And a full recovery takes longer.

            cheers, Paul

    • #2323071

      Why not use free Macrium Reflect for System backup and Windows 7 backup for file backup?

      That’s a fully viable strategy. In fact, it’s exactly what I do with my main PC: Macrium Reflect for system images on one external drive, and Windows Backup for file backups on a different external drive.


    • #2323159

      Does anyone know how to stop all the Macrium Services that are running?  All I want it for is to Image or Clone the disk periodically.  Now I have the following running all the time:

      Macrium Service.exe – Macrium Reflect Utility Service

      Reflect Monitor.exe – Macrium Reflect Disk Imaging and Backup

      ReflectUI.exe – Macrium Reflect UI Watcher

      Checked the program and could not see any options to stop these from starting up.


      • #2323161

        Yes, you can go into Services (type “services” in your Start menu search, and click on the result that’s listed simply as “Services”). Then in the Services window that opens up you can find the various Macrium services and set them to either Disabled or Manual. Before disabling them altogether, I would set them to Manual first and then see how that works.

        • #2323174

          Thanks.  Would I have to restart to see if Manual works?  You mentioned to not disable it?  Could that cause a problem?

      • #2323171

        Create a Macrium boot rescue disk, confirm it works and then uninstall Macrium.

        cheers, Paul

        • #2323230

          Paul: You often recommend to confirm a boot disk works. But if one tries that, then how does one return to the default boot from the internal HD?

          • #2323280

            Start your machine from cold and press the BIOS boot option key a lot – often F12, F10 or Del, look it up for your machine.

            You will be offered a once off startup option and can choose the USB (you did plug it in?).

            The next boot will return to normal – whatever that is on your machine.

            cheers, Paul

    • #2323173

      Thanks.  If I have two computers with Windows 7 Pro and one with Windows 10 Pro, do I need three dedicated rescue disks?  How much space do I need for the rescue disk?  Can anything else be stored on it? Can I use a USB or a CD for the rescue disk?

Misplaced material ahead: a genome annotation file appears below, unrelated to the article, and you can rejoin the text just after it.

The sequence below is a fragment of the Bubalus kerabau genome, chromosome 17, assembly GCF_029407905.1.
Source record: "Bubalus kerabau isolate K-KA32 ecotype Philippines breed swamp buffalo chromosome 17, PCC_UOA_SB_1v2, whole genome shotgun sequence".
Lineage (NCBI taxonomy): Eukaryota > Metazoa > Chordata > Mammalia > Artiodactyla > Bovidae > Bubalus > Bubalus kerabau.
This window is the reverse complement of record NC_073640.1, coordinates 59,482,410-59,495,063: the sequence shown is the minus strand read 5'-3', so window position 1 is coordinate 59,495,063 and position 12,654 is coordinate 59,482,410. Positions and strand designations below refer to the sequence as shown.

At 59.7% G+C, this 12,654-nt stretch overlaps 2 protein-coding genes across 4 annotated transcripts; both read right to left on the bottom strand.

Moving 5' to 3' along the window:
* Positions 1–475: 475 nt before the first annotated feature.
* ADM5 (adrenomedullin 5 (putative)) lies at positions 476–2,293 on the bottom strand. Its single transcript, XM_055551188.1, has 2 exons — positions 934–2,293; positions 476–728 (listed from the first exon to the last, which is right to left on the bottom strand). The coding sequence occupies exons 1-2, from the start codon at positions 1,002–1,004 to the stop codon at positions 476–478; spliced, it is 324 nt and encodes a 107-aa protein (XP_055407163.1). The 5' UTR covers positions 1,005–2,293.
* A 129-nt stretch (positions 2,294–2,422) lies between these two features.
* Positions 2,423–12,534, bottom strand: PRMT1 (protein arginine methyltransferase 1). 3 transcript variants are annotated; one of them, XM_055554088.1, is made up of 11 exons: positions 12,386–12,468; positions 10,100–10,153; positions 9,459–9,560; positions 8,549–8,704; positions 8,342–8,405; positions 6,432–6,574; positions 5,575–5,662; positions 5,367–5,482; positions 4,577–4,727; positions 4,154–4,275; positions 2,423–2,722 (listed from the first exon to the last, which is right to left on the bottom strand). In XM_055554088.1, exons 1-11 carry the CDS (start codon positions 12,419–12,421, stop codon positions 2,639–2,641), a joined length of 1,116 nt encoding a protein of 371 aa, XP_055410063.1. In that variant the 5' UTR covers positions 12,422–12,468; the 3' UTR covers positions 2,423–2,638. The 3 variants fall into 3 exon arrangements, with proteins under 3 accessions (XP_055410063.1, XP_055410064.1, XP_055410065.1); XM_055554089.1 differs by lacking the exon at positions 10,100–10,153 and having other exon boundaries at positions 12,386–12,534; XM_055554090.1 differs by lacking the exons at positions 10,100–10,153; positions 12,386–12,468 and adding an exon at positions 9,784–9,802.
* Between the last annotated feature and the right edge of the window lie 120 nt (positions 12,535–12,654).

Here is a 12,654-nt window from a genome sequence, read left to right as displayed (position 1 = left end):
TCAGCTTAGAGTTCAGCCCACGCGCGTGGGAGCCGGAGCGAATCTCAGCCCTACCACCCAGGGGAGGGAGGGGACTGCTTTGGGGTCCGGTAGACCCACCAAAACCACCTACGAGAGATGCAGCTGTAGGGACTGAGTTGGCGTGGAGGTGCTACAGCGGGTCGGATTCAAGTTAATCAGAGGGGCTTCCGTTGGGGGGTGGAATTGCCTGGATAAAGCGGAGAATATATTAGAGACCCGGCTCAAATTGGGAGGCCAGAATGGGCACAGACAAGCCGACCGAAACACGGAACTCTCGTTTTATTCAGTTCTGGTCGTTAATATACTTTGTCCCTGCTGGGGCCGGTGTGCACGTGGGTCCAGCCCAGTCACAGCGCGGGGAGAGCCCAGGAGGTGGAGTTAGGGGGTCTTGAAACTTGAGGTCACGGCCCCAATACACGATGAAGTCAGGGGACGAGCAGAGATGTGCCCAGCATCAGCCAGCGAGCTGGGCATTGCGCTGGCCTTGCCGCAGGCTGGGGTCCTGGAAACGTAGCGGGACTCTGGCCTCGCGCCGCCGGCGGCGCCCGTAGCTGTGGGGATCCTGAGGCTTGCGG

• #2323188

        You should be able to boot all 3 from one rescue media. Create the media on the W10 machine and test booting the others.

        Recuse media tends to fit on 4GB USB or DVD.
        I prefer USB as it will work on anything, CD or no, and you can create a backup easily, or make a new one with your latest backup software.

        You can store anything you want on the rescue media, but given the cost of 4GB USB sticks, why bother. Stick all the stuff you need on the USB HDD along with your backups.

        cheers, Paul

    • #2323283

      Thanks.  Would I have to restart to see if Manual works?  You mentioned to not disable it?  Could that cause a problem?

      If the Macrium services you don’t want running were set (during the installation of the Macrium software) to start during the bootup process, then you have two choices. If you’re not ready to reboot the PC, you can go back into Services and “Stop” the Macrium services you want. Otherwise, you can set them to Manual and then reboot.

      The concern with disabling a service is that if you’ve disabled a Macrium service, but then you want to create a Macrium system image, you may not be able to because you had disabled a service that Macrium needs in order to make that image, and then you would have to go into Services to re-enable that service. But if you set the service to Manual, then it will start up as needed (instead of running all the time). Try it both ways (disabling/manual) and see which alternative you like better.